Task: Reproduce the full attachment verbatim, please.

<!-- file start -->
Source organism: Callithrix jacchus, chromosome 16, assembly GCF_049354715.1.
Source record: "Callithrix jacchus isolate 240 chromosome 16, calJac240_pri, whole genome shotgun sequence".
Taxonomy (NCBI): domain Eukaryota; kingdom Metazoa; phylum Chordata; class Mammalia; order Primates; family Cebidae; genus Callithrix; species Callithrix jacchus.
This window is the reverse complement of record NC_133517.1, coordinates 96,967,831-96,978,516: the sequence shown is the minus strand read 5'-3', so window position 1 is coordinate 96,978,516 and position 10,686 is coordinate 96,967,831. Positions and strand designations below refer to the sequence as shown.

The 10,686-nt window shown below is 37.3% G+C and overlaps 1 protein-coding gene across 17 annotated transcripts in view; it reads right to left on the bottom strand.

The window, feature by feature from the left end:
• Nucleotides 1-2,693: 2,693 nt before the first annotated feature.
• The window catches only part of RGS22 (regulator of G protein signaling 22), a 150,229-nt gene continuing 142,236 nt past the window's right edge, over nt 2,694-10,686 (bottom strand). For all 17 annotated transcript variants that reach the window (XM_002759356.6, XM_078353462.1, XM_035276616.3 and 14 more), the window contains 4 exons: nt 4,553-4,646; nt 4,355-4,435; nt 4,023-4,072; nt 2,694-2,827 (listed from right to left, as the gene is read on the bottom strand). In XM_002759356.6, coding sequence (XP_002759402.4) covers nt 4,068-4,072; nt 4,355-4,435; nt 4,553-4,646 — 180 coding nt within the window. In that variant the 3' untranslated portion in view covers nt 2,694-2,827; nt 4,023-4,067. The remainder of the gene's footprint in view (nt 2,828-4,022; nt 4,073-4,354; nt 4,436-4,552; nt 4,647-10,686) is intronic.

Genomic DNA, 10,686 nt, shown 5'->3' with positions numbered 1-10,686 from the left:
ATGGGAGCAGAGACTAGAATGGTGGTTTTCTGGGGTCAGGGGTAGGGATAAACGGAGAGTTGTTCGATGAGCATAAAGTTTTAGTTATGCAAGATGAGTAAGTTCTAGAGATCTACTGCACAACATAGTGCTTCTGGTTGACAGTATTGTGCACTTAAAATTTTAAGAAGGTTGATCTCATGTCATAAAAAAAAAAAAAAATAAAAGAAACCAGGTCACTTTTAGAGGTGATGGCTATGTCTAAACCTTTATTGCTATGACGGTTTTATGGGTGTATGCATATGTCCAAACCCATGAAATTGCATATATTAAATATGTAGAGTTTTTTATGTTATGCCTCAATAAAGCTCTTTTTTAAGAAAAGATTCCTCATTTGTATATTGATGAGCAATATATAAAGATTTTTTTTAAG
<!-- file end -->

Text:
Source organism: Callithrix jacchus, chromosome 16, assembly GCF_049354715.1.
Source record: "Callithrix jacchus isolate 240 chromosome 16, calJac240_pri, whole genome shotgun sequence".
Taxonomy (NCBI): domain Eukaryota; kingdom Metazoa; phylum Chordata; class Mammalia; order Primates; family Cebidae; genus Callithrix; species Callithrix jacchus.
This window is the reverse complement of record NC_133517.1, coordinates 96,967,831-96,978,516: the sequence shown is the minus strand read 5'-3', so window position 1 is coordinate 96,978,516 and position 10,686 is coordinate 96,967,831. Positions and strand designations below refer to the sequence as shown.

The 10,686-nt window shown below is 37.3% G+C and overlaps 1 protein-coding gene across 17 annotated transcripts in view; it reads right to left on the bottom strand.

The window, feature by feature from the left end:
• Nucleotides 1-2,693: 2,693 nt before the first annotated feature.
• The window catches only part of RGS22 (regulator of G protein signaling 22), a 150,229-nt gene continuing 142,236 nt past the window's right edge, over nt 2,694-10,686 (bottom strand). For all 17 annotated transcript variants that reach the window (XM_002759356.6, XM_078353462.1, XM_035276616.3 and 14 more), the window contains 4 exons: nt 4,553-4,646; nt 4,355-4,435; nt 4,023-4,072; nt 2,694-2,827 (listed from right to left, as the gene is read on the bottom strand). In XM_002759356.6, coding sequence (XP_002759402.4) covers nt 4,068-4,072; nt 4,355-4,435; nt 4,553-4,646 — 180 coding nt within the window. In that variant the 3' untranslated portion in view covers nt 2,694-2,827; nt 4,023-4,067. The remainder of the gene's footprint in view (nt 2,828-4,022; nt 4,073-4,354; nt 4,436-4,552; nt 4,647-10,686) is intronic.

Genomic DNA, 10,686 nt, shown 5'->3' with positions numbered 1-10,686 from the left:
ATGGGAGCAGAGACTAGAATGGTGGTTTTCTGGGGTCAGGGGTAGGGATAAACGGAGAGTTGTTCGATGAGCATAAAGTTTTAGTTATGCAAGATGAGTAAGTTCTAGAGATCTACTGCACAACATAGTGCTTCTGGTTGACAGTATTGTGCACTTAAAATTTTAAGAAGGTTGATCTCATGTCATAAAAAAAAAAAAAAATAAAAGAAACCAGGTCACTTTTAGAGGTGATGGCTATGTCTAAACCTTTATTGCTATGACGGTTTTATGGGTGTATGCATATGTCCAAACCCATGAAATTGCATATATTAAATATGTAGAGTTTTTTATGTTATGCCTCAATAAAGCTCTTTTTTAAGAAAAGATTCCTCATTTGTATATTGATGAGCAATATATAAAGATTTTTTTTAAG